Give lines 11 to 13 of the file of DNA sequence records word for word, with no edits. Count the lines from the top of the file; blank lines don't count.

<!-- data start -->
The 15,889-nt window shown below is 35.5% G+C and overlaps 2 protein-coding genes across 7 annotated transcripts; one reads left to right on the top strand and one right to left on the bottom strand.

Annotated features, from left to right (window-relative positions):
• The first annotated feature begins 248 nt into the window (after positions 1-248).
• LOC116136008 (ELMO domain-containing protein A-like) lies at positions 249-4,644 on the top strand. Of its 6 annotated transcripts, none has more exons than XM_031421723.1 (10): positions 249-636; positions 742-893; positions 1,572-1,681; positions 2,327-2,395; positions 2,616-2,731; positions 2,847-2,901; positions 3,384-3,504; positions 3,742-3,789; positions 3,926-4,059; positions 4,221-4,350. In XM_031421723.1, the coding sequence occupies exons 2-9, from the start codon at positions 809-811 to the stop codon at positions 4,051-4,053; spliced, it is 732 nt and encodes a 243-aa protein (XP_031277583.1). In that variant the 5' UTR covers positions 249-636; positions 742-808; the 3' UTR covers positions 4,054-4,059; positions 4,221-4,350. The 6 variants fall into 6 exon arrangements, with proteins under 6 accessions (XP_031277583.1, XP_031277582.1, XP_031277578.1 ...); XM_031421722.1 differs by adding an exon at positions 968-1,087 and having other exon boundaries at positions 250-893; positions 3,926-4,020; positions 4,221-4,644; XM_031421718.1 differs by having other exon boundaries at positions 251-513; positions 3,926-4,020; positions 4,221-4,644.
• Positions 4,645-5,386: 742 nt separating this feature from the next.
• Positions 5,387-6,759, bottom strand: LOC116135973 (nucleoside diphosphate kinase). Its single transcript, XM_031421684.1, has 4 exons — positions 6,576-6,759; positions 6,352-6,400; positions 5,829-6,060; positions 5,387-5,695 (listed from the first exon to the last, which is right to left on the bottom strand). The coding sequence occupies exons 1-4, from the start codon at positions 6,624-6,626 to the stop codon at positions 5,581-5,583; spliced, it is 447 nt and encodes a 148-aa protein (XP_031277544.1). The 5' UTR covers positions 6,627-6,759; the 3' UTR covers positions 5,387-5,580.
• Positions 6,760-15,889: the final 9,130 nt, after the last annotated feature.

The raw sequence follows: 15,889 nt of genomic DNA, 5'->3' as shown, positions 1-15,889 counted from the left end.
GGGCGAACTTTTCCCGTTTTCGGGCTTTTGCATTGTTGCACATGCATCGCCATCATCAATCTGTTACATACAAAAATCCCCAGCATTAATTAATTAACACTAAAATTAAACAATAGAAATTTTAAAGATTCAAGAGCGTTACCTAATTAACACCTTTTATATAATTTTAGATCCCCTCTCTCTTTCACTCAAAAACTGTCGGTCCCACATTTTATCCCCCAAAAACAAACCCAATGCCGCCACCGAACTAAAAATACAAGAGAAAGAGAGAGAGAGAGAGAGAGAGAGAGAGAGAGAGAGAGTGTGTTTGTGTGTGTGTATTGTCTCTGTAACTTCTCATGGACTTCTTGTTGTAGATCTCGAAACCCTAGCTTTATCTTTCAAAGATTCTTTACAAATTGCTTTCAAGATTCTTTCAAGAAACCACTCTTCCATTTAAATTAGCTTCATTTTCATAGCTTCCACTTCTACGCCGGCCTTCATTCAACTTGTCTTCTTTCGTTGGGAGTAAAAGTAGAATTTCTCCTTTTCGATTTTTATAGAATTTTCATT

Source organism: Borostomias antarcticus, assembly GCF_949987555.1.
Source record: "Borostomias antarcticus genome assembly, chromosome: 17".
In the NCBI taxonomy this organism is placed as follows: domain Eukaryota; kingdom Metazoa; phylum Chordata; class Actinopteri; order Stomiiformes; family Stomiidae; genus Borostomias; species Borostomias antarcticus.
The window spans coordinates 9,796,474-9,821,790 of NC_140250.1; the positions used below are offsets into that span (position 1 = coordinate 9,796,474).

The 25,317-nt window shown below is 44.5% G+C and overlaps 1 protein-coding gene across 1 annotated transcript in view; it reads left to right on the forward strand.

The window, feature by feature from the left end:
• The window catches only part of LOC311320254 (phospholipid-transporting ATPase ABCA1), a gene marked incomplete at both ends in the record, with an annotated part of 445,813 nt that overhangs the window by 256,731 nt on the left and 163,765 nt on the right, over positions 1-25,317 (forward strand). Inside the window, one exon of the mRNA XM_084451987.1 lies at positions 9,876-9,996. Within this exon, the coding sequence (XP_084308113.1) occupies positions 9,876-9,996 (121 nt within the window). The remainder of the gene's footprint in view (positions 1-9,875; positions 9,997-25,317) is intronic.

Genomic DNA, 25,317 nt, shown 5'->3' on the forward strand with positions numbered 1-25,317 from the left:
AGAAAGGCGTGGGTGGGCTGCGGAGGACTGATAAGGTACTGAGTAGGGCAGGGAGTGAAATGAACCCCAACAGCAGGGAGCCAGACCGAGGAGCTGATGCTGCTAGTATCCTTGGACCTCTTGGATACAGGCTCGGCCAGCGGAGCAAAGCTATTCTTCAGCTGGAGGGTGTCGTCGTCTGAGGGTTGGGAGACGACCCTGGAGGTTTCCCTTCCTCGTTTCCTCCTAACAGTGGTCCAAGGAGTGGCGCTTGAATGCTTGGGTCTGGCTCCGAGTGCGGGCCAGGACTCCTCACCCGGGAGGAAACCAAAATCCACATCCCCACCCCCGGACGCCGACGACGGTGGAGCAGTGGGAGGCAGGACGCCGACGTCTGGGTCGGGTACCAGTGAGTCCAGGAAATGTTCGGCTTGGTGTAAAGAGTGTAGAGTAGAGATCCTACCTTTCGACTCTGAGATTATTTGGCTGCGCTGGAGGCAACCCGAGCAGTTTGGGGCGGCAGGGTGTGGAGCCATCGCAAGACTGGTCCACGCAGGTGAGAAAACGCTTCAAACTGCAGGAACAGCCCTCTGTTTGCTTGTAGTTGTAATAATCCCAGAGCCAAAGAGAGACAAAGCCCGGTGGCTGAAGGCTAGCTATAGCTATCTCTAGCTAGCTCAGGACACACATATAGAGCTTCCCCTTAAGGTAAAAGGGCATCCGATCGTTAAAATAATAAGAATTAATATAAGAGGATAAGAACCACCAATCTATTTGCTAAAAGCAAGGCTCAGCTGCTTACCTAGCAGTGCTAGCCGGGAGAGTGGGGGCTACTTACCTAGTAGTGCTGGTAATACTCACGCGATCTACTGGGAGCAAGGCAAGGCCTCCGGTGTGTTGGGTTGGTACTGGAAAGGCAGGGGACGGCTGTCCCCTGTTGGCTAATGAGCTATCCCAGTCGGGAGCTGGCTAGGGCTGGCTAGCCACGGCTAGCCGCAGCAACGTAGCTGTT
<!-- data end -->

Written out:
Source record: "Borostomias antarcticus genome assembly, chromosome: 17".
In the NCBI taxonomy this organism is placed as follows: domain Eukaryota; kingdom Metazoa; phylum Chordata; class Actinopteri; order Stomiiformes; family Stomiidae; genus Borostomias; species Borostomias antarcticus.
The window spans coordinates 9,796,474-9,821,790 of NC_140250.1; the positions used below are offsets into that span (position 1 = coordinate 9,796,474).